Havelock's club was among the more exclusive, and it was hard for a young man just of age not to feel that admittance to it, as his father's honoured guest, symbolized something not to be lightly disregarded in the world's scheme of things. The fact that Charles was about to disregard it, and not lightly at all, made him feel rather serious as he sat in the deep library chair before dinner and drank an almost sacramental sherry. The superbly proportioned room with its high ceiling and near-great portraits and vistas of wine-red carpet--all were alchemy to the soul; it was a very wonderful life, doubtless, for those who were rich and important and well content to be both. A far cry from Ladysmith Road, and nearly as far from living at Clermont-Ferrand on three hundred a year (for Brunon had already replied that this was possible if one were content with a modest ménage). It only remained now for Charles to make the announcement, and because he would rather spoil an evening's entertainment than a good dinner he had decided to bring the matter up while they were drinking coffee in the library afterwards. There would only be a short time then before having to leave for the theatre, but Charles did not see why the announcement should take long.
The dinner was indeed good, though Havelock assured him it was just the ordinary club meal. 'But I'm glad I brought you here, Charles. I hope to put you up for membership one of these days, so it's appropriate we should choose it for our celebration. Incidentally, I believe this is the first time we've ever dined out together.' It was, not counting train dinners and times when they had both been guests of neighbours around Beeching. 'You may not realize it, Charles, but a father finds it hard to get to know his son, and therefore easy to postpone the effort. I hope we shall make that effort jointly--from now on.' He waited for some response, but Charles could not think of any. 'I'd like this to be the beginning of confidence between us. Don't think I shall be unsympathetic-- even about Lily.'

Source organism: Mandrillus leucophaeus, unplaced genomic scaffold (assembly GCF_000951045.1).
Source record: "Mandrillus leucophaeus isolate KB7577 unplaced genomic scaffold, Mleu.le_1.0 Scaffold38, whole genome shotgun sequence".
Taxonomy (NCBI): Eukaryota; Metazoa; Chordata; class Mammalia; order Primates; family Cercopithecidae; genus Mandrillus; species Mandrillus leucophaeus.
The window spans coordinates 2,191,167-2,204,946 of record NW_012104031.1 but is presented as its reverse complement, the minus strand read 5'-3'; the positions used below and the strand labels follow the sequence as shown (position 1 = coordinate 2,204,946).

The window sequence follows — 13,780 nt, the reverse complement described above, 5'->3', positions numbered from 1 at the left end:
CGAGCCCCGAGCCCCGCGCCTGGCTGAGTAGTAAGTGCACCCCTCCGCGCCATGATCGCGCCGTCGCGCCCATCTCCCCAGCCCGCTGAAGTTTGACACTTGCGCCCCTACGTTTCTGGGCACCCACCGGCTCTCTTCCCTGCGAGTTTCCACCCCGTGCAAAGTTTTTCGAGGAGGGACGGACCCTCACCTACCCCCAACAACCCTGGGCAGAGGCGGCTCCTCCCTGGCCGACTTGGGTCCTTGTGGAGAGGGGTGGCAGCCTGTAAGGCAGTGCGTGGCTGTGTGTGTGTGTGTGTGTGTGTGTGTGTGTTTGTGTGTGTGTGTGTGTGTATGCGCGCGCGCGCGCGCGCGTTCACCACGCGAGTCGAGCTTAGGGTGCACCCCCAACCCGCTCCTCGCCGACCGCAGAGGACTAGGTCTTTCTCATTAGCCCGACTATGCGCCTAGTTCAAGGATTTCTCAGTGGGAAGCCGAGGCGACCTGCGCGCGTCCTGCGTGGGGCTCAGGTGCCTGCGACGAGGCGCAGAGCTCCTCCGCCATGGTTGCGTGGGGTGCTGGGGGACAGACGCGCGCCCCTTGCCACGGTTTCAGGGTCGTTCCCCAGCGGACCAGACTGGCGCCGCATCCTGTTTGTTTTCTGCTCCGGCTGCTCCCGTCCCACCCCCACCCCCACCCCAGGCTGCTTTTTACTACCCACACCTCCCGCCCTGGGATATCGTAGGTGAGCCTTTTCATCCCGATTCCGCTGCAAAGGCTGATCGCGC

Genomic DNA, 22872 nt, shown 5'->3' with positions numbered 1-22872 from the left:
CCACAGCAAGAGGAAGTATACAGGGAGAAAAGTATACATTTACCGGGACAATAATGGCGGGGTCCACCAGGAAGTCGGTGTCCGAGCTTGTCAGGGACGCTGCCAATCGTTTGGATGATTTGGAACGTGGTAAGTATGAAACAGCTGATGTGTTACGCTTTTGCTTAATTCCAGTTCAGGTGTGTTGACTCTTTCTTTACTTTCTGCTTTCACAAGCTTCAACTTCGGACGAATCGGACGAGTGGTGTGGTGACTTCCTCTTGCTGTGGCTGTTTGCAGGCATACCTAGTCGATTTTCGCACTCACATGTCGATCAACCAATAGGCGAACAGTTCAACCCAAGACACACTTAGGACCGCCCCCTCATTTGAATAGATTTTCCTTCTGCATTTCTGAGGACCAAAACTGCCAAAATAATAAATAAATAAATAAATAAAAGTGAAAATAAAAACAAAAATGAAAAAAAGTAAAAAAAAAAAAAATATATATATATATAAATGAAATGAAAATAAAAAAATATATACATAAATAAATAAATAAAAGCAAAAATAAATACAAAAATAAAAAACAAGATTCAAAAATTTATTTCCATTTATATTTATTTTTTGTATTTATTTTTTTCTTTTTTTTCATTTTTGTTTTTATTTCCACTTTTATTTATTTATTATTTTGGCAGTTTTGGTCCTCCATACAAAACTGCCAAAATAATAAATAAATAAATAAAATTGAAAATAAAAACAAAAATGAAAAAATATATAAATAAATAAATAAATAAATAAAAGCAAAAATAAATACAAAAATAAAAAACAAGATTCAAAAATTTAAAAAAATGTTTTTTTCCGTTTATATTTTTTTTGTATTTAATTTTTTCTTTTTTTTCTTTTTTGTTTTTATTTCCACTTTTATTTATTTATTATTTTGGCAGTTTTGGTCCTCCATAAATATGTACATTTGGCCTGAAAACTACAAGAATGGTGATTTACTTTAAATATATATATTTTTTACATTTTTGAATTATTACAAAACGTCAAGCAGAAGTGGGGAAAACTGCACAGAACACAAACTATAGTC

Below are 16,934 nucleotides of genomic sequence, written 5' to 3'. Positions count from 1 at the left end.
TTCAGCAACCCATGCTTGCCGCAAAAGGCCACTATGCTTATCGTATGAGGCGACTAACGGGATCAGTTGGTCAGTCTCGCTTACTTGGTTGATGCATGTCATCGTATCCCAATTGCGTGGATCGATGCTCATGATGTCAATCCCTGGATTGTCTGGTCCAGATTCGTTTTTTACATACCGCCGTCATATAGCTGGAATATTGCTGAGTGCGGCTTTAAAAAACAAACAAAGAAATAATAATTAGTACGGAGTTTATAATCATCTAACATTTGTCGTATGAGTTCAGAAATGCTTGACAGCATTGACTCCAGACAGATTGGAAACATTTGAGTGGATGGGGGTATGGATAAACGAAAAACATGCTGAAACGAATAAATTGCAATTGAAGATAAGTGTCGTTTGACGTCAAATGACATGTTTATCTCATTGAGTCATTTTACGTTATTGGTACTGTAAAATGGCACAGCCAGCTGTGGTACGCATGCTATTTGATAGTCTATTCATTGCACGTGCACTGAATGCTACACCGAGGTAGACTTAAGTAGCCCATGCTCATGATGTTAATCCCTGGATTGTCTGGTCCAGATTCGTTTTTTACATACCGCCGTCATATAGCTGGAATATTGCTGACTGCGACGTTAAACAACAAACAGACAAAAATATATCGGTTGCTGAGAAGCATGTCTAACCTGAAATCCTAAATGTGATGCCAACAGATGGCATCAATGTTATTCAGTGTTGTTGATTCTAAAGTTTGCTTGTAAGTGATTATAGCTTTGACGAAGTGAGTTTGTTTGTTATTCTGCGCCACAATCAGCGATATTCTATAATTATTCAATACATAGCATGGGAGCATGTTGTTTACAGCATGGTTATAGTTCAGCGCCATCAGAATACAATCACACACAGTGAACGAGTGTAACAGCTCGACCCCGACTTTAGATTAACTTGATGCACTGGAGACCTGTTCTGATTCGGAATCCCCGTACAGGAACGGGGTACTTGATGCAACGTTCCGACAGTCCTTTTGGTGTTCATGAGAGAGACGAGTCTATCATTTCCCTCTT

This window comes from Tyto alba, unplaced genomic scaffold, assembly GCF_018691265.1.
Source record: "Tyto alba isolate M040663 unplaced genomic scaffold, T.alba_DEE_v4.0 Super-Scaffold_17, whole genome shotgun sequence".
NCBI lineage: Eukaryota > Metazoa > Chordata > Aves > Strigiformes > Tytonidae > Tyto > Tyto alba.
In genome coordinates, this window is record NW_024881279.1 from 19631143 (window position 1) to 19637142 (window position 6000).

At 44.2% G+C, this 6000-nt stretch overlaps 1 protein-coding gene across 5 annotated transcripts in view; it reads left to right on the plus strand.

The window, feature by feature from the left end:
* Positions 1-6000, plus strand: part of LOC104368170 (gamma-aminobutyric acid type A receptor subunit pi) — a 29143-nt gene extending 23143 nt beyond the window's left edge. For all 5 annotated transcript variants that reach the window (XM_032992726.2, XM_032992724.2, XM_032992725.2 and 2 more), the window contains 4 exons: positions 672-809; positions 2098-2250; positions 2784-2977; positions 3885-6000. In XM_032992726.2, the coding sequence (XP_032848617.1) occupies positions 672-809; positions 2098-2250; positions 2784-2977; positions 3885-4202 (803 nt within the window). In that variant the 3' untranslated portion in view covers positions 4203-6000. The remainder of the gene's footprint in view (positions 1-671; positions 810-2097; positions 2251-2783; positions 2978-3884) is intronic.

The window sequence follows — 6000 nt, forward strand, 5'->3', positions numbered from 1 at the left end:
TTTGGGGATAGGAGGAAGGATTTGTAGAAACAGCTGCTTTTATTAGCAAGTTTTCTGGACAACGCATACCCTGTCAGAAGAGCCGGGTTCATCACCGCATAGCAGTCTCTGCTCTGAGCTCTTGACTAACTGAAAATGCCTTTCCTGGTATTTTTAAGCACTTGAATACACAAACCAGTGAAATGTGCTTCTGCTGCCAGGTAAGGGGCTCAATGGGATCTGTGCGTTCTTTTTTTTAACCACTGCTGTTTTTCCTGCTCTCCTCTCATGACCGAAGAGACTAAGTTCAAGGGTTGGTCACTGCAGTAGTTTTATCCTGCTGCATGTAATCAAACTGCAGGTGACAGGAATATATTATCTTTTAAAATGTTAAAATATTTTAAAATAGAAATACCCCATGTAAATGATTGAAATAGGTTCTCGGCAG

Charles flushed, resenting Havelock's use of the first name, as if there were in it some intolerable assertion of intimacy. Yet he could not help probing the matter by answering: 'Yes, you met her, didn't you?'
'I did, and thought her charming--though of course utterly unsuited to you, apart from her age.'
'You mean her Cockney accent--all that?'
'Well, it would be no help, though she might manage to unlearn it-- others have. Much more important is a lack in her of something you need, Charles--you especially. Even at her age one can tell she hasn't got it--a drive, a dynamism--a woman who will push you ahead, not just freewheel along in any mood you set for her.'
Charles was surprised by his father's assessment of Lily; he had expected the class angle to count much more. He said: 'How about being happy? Doesn't that come into the scheme of what you think I need?'
'No one should put happiness first, Charles. One doesn't die without it. From my own experience I can assure you of that.'
'But wouldn't you have PREFERRED to be happy?'
'Yes--if it could have come from achievement--from triumph. But not from mere BEING. Not just bliss. The Orientals believe in bliss--and look at them. Whereas, to take an opposite example, the Americans PURSUE happiness--it's the pursuit they stress, not the happiness itself. The phrase is even written into their Declaration of Independence--and look at THEM. They count.'
'Because they've pursued happiness without finding it?'
'Yes--rather than finding it and languishing with it.'
'I don't much care for pursuing things. I suppose that's why I'm no good at games.'
'But you haven't the blood in you to languish. Or if you have, I don't know where it comes from.'